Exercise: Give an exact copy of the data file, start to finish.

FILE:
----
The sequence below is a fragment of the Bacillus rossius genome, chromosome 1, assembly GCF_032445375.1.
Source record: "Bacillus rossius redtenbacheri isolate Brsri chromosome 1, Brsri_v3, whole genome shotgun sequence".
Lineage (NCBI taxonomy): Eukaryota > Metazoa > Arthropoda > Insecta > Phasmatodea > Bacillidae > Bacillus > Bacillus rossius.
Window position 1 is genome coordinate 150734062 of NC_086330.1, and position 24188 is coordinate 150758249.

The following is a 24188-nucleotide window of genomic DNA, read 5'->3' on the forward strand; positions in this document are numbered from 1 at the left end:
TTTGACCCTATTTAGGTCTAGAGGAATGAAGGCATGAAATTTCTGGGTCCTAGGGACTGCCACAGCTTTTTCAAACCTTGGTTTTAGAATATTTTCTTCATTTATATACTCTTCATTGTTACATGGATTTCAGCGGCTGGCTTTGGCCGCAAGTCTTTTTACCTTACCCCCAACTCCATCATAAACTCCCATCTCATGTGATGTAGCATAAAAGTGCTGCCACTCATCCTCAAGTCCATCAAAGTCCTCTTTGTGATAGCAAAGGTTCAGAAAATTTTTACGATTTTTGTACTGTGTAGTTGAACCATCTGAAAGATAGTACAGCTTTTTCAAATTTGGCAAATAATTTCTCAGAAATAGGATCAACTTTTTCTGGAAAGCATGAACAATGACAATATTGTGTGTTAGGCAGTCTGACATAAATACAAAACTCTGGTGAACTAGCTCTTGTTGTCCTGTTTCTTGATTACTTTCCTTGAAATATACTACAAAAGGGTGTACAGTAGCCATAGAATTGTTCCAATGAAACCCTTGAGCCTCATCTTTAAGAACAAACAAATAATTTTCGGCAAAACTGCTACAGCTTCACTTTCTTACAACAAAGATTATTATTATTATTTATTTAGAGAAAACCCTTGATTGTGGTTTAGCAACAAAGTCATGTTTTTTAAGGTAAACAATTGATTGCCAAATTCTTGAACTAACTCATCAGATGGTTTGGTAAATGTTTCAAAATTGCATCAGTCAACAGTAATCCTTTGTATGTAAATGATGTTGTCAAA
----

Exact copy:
The sequence below is a fragment of the Bacillus rossius genome, chromosome 1, assembly GCF_032445375.1.
Source record: "Bacillus rossius redtenbacheri isolate Brsri chromosome 1, Brsri_v3, whole genome shotgun sequence".
Lineage (NCBI taxonomy): Eukaryota > Metazoa > Arthropoda > Insecta > Phasmatodea > Bacillidae > Bacillus > Bacillus rossius.
Window position 1 is genome coordinate 150734062 of NC_086330.1, and position 24188 is coordinate 150758249.

The following is a 24188-nucleotide window of genomic DNA, read 5'->3' on the forward strand; positions in this document are numbered from 1 at the left end:
TTTGACCCTATTTAGGTCTAGAGGAATGAAGGCATGAAATTTCTGGGTCCTAGGGACTGCCACAGCTTTTTCAAACCTTGGTTTTAGAATATTTTCTTCATTTATATACTCTTCATTGTTACATGGATTTCAGCGGCTGGCTTTGGCCGCAAGTCTTTTTACCTTACCCCCAACTCCATCATAAACTCCCATCTCATGTGATGTAGCATAAAAGTGCTGCCACTCATCCTCAAGTCCATCAAAGTCCTCTTTGTGATAGCAAAGGTTCAGAAAATTTTTACGATTTTTGTACTGTGTAGTTGAACCATCTGAAAGATAGTACAGCTTTTTCAAATTTGGCAAATAATTTCTCAGAAATAGGATCAACTTTTTCTGGAAAGCATGAACAATGACAATATTGTGTGTTAGGCAGTCTGACATAAATACAAAACTCTGGTGAACTAGCTCTTGTTGTCCTGTTTCTTGATTACTTTCCTTGAAATATACTACAAAAGGGTGTACAGTAGCCATAGAATTGTTCCAATGAAACCCTTGAGCCTCATCTTTAAGAACAAACAAATAATTTTCGGCAAAACTGCTACAGCTTCACTTTCTTACAACAAAGATTATTATTATTATTTATTTAGAGAAAACCCTTGATTGTGGTTTAGCAACAAAGTCATGTTTTTTAAGGTAAACAATTGATTGCCAAATTCTTGAACTAACTCATCAGATGGTTTGGTAAATGTTTCAAAATTGCATCAGTCAACAGTAATCCTTTGTATGTAAATGATGTTGTCAAA